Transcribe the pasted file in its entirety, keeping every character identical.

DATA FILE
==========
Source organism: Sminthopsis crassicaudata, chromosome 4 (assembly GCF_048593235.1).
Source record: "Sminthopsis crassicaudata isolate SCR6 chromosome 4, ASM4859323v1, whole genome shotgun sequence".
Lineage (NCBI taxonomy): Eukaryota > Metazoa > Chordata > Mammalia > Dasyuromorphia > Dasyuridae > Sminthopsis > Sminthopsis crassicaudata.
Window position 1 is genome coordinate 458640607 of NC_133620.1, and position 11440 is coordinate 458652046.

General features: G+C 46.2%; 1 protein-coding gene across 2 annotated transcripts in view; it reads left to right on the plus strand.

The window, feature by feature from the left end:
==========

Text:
Source organism: Sminthopsis crassicaudata, chromosome 4 (assembly GCF_048593235.1).
Source record: "Sminthopsis crassicaudata isolate SCR6 chromosome 4, ASM4859323v1, whole genome shotgun sequence".
Lineage (NCBI taxonomy): Eukaryota > Metazoa > Chordata > Mammalia > Dasyuromorphia > Dasyuridae > Sminthopsis > Sminthopsis crassicaudata.
Window position 1 is genome coordinate 458640607 of NC_133620.1, and position 11440 is coordinate 458652046.

General features: G+C 46.2%; 1 protein-coding gene across 2 annotated transcripts in view; it reads left to right on the plus strand.

The window, feature by feature from the left end: